Work Smart Corporate Wellness Blog
This Work Smart Corporate Wellness Blog highlights articles from our Corporate eBrief, Path To Wellness that has been publishing employee wellness information since 2002. It focuses on employee and corporate wellness strategies for the beginner to the seasoned professional. Our hope is that it will provide you with how-tos and update you on significant research and statistics that may assist you in your wellness initiatives. For specific wellness topics, use the search feature at the top of this website.
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On any given day, 10 to 15 per cent of Canadians are experiencing a work-limiting mental disorder. Over the course of a year, 20 to 25 per cent of the population will experience mental disorders. Over the course of their working lives, up to 40 per cent of workers will experience a mental disorder. Fewer than 30 per cent of those who need treatment actually get it. Mental Illness Awareness Week (MIAW) is an annual national public education campaign designed to help open the eyes of Canadians to the reality of mental illness. The first full week in October was established in 1992 by the Canadian Psychiatric Association, and is now coordinated by the Canadian Alliance on Mental Illness and...Read More
Although a significant cost to an employer, there are many intrinsic benefits to providing employees with a comprehensive benefit plan. For most employers, it is the ability to find and keep highly qualified employees that is the key driver to providing these benefits and becoming an employer of choice. Despite cost containment efforts in recent years, employer spending on benefits programs for employees represents a significant cost and is currently averaging about $8,500 per full-time equivalent. And according to a recent report by industry experts at Mercer, these costs are going to continue to increase, “Affordability in a global context is taking on increasing importance as labour cost vies with the need for productivity growth to remain competitive. Sustaining benefits...Read More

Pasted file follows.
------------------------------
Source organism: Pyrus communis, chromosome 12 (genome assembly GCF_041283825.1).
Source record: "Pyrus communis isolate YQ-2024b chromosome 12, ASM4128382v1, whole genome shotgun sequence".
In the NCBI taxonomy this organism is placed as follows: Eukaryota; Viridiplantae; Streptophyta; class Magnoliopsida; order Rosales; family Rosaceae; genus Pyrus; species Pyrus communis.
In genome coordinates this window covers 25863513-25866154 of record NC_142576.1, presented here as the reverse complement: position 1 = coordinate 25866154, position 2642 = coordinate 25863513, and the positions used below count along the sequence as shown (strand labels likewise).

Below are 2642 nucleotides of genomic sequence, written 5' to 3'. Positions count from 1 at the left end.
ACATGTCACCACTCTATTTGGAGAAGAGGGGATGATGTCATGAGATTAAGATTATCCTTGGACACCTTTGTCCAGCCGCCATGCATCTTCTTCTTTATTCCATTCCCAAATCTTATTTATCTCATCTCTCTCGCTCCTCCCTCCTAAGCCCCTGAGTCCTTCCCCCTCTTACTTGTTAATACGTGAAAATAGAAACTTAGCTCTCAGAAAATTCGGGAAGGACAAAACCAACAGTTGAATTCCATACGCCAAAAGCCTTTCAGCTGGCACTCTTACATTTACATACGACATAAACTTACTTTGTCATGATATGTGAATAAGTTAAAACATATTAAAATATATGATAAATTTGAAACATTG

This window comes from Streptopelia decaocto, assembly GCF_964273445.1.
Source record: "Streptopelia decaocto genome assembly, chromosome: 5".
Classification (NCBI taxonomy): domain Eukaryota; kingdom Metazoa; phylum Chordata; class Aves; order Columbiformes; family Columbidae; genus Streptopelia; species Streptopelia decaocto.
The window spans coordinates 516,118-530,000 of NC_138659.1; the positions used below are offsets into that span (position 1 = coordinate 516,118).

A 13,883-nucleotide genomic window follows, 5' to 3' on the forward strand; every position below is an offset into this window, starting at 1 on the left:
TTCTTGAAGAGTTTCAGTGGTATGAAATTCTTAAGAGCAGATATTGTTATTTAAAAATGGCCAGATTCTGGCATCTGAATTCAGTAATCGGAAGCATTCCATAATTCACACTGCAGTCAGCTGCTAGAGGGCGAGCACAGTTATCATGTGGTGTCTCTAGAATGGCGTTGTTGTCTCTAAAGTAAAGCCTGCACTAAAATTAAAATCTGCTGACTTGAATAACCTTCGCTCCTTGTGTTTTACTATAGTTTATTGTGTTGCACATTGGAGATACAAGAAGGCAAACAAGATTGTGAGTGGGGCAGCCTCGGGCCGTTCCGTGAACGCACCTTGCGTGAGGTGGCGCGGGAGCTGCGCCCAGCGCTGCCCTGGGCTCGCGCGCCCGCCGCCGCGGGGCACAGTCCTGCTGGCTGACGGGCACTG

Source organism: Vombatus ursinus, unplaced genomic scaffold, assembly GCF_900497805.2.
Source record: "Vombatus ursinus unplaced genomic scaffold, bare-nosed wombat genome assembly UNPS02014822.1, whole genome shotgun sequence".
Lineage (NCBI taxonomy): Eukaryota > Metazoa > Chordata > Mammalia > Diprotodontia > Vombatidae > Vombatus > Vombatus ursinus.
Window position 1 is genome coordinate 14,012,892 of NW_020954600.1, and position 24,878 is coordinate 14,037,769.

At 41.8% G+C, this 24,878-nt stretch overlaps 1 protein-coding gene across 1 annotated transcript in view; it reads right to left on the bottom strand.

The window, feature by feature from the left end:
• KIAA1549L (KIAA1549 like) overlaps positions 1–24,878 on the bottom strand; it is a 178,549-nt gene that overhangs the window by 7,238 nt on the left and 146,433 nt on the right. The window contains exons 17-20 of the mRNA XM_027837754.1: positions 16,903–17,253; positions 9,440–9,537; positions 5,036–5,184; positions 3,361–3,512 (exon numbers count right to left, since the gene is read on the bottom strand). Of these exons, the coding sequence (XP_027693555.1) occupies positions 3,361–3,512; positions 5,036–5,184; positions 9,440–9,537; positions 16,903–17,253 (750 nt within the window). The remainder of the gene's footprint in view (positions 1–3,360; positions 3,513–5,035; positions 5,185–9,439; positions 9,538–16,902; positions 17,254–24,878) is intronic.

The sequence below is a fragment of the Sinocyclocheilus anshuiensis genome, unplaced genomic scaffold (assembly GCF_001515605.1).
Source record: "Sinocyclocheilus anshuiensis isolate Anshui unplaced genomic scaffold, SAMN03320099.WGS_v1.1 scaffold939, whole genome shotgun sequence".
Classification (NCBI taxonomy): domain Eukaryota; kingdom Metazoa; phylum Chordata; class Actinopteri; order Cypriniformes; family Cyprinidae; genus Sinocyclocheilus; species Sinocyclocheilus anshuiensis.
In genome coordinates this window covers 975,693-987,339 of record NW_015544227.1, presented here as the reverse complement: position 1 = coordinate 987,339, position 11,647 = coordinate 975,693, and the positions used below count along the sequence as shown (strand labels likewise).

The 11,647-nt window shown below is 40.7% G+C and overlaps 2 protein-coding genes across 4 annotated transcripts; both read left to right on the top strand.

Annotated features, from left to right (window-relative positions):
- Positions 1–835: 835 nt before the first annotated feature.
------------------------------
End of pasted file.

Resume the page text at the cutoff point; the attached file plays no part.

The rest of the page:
From the small, mom-and-pop shop to large corporations, to even entire governments, we are plagued with shared stories of workplace bullying, harassment, and drama. And not surprisingly in today’s political climate, there is no shortage of media coverage on the ill effects of a toxic workplace. There is a difference between routine workplace hassles and working in an environment that stresses you out to the point of dread and illness. According to one definition, a toxic workplace is a workplace that is marked by significant drama and infighting, and where personal battles often harm overall productivity. One of the main contributors to a toxic workplace is a toxic leader A toxic leader, is not just a poor boss. They are...Read More
What sets a program up for failure? Unsuccessful Workplace Wellness Programs have some common characteristics, that those who are initiating wellness in their own organization, can learn from. Excellent Programs often fail because: They don’t have true commitment from all levels of management They are not accepted by the employees that they are designed to serve They don’t get the resources they need to continue They don’t address the most important health and wellness issues They may not be effective interventions to address the specific issues To ensure that wellness programming efforts are successful: Learn as much as you can about the situation: environment, the people and their issues Find out about their health needs: facts, opinions...Read More
Though everyone may want something unique from their job, there are some common things that employees want their job to provide. Overall employees want to gain a sense of confidence, competence and control. During the 1960s, clinical psychologist Fredrick Herzberg researched the reasons behind employee satisfaction and discovered that certain workplace factors contribute to job satisfaction and motivation = motivators – while a completely separate set of factors contribute to dissatisfaction = hygiene factors. This became known as the Two Factor Theory of Motivation. Herzberg found that people need to have the hygiene factors met, because they are unhappy without them. However, hygiene factors do not provide satisfaction and do not lead to higher motivation. Employees are just dissatisfied without...Read More